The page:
STAMFORD, Conn. – Dr. Raymond Sackler of Greenwich, a co-founder of the Stamford-based drug manufacturer Purdue Pharma, died July 17 after a brief illness. He was 97 1/2 years old.
Sackler was a philanthropist, physician, entrepreneur and business leader. With his brothers, they grew the Purdue Pharma drug empire, becoming wealthy through the development of drugs for pain management, most notably OxyContin.
The brother used those riches for philanthropic purposes in the arts and sciences around the world.
For more than 50 years, he and his wife contributed directly and through the Raymond and Beverly Sackler Foundations to areas spanning biomedical research, the physical and engineering sciences, and the arts.
Dr. Raymond Sackler and his brothers, Arthur and Mortimer, both also deceased, are also associated with the Sackler Wing at the Metropolitan Museum of Art in New York City, the Freer and Sackler Gallery at the Smithsonian Institute in Washington as well as other cultural, scientific, and educational institutions around the world.
Raymond Sackler began his education at Erasmus High School in Brooklyn, N.Y., and attended New York University, where he received his bachelor's degree in 1938. He then pursued his medical degree, beginning at Anderson College of Medicine in Glasgow, Scotland, where he volunteered in the UK home guard and plane spotter in the first year of World War II.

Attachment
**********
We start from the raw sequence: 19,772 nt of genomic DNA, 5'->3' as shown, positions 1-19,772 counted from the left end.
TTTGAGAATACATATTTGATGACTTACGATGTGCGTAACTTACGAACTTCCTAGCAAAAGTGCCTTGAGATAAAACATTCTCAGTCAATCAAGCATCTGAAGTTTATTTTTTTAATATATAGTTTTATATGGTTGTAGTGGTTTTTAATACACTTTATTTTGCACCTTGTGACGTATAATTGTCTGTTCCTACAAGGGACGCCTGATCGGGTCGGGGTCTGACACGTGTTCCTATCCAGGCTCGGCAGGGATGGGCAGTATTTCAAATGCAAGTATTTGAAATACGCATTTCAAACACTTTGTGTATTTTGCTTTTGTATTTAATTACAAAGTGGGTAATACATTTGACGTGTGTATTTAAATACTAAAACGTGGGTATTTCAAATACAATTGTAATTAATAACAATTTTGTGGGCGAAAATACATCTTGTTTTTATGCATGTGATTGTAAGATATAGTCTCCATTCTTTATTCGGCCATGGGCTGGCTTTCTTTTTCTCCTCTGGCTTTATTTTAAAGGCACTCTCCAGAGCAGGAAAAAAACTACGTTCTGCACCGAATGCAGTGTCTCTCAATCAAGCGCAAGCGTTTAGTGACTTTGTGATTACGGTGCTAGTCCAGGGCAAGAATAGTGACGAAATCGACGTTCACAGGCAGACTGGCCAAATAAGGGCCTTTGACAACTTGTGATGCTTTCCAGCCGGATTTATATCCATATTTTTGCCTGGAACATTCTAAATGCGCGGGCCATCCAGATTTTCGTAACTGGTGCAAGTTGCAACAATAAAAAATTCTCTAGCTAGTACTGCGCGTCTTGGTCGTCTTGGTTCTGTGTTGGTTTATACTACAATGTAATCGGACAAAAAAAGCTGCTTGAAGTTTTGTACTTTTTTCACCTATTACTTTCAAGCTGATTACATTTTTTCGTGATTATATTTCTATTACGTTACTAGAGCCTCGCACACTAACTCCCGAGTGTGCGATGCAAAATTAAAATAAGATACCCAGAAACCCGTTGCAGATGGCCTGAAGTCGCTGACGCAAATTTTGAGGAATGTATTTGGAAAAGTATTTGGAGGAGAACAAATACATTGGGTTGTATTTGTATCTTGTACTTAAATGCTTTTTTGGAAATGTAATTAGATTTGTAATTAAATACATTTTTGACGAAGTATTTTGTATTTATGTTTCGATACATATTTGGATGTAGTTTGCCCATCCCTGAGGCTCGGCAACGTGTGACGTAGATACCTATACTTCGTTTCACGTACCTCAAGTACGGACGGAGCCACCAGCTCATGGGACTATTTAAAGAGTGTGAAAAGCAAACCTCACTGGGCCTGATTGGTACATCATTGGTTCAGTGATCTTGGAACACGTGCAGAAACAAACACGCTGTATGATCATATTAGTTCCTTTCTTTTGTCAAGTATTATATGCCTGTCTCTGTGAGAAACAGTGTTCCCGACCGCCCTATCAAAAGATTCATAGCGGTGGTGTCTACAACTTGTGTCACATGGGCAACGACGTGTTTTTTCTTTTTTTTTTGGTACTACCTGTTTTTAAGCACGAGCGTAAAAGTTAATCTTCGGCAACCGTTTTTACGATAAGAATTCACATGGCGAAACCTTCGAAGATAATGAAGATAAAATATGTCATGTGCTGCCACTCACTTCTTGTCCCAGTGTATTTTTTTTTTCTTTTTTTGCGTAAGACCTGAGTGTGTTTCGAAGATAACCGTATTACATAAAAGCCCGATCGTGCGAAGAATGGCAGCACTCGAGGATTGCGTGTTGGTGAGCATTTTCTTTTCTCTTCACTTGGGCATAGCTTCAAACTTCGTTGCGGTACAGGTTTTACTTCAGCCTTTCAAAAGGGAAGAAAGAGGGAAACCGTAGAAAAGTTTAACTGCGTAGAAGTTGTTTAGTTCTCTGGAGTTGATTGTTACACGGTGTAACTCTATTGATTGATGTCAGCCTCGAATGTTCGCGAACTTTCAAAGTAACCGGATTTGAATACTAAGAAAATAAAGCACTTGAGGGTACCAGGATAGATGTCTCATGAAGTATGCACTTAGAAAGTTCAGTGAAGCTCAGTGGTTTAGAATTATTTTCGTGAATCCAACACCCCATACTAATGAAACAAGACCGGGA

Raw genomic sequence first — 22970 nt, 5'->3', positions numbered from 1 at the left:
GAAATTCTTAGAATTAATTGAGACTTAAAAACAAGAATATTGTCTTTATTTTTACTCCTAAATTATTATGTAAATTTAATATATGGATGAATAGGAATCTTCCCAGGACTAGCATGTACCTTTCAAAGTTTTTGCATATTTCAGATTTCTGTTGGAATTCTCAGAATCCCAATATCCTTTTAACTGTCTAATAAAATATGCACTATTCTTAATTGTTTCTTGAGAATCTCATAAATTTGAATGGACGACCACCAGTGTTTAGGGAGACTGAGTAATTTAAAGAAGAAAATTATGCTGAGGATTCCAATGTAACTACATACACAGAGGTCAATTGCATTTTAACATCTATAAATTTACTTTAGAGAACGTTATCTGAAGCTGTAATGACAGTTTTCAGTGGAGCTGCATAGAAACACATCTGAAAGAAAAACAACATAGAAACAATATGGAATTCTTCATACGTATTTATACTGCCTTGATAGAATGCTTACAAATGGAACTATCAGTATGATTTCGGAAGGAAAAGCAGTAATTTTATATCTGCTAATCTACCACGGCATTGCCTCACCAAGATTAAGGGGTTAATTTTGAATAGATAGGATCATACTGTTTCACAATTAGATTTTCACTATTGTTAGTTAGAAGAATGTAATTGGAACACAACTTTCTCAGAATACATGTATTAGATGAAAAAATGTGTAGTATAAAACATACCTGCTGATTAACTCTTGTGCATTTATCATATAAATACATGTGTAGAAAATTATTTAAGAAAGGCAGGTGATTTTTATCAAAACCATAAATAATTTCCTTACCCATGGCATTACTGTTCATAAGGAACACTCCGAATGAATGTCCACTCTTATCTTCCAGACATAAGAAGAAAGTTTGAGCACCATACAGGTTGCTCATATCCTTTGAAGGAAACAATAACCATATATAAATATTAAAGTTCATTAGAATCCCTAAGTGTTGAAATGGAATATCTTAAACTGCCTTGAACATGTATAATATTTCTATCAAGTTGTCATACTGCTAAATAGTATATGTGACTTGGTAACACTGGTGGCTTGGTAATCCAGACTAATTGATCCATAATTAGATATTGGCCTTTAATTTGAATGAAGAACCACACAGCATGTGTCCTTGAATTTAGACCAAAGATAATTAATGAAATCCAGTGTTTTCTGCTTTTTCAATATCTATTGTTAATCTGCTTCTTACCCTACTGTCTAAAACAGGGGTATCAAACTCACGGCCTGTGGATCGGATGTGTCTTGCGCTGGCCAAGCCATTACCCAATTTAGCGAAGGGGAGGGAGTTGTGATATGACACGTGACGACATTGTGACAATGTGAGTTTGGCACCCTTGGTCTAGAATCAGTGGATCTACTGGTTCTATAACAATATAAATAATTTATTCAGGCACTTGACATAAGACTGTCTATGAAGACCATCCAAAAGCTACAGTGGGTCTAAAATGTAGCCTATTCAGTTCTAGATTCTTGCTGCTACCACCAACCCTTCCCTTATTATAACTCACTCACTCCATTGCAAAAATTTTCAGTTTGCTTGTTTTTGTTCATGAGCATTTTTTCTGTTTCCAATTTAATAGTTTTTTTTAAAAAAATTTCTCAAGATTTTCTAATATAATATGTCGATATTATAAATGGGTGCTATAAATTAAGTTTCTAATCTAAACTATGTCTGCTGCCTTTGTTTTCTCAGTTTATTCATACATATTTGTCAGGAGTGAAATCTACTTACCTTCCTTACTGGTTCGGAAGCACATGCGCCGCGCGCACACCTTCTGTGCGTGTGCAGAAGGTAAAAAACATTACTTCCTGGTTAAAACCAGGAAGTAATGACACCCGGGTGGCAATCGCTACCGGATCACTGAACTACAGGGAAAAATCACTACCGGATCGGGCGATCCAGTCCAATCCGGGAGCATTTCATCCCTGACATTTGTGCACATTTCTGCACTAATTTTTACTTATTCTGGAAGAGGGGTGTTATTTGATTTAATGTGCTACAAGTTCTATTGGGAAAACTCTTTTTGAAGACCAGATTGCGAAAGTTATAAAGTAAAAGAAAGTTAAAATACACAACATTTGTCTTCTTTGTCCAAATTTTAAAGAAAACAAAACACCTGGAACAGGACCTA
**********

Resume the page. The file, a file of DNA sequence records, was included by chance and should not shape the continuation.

Due to the war, he completed his studies at the Middlesex University School of Medicine, on the site of current day Brandeis University in Waltham, Mass. In 1944, he received his medical degree. He was certified in psychiatry by the American Board of Psychiatry and Neurology.
Early in his career, Sackler moved strongly away from the then-dominant Freudian psychiatric model and explored and participated in research at the frontiers of psychopharmacology, the field that transformed the treatment of many psychiatric illnesses.
Based on his background in medicine and medical research, Sackler and his brother Dr. Mortimer Sackler purchased Purdue in 1952 when it was located on Christopher Street in New York City.
They began a pharmaceutical business that has operated for 65 years, developing and marketing medicines, healthcare products and antiseptics for pain management, respiratory, gastrointestinal and other conditions. Purdue Pharma introduced and marketed the painkiller OxyContin.
OxyContin, an opioid produced from a synthetic form of morphine, was introduced in the 1990s. Sales of the drug produced more than $3 billion in revenue in 2010, according to Fortune magazine.
Certified by the American Board of Psychiatry and Neurology in 1957, and a Distinguished Life Fellow of the American Psychiatric Association, Dr. Sackler and his two brothers were co-founders of the Creedmoor Institute for Psychobiological Studies in New York City, where they engaged in research in the biology of schizophrenia and psychosis.
He is survived by his wife Beverly, and their two sons.
Memorial contributions can be made to Greenwich Hospital, 5 Perryridge Road, Greenwich, CT 06830.
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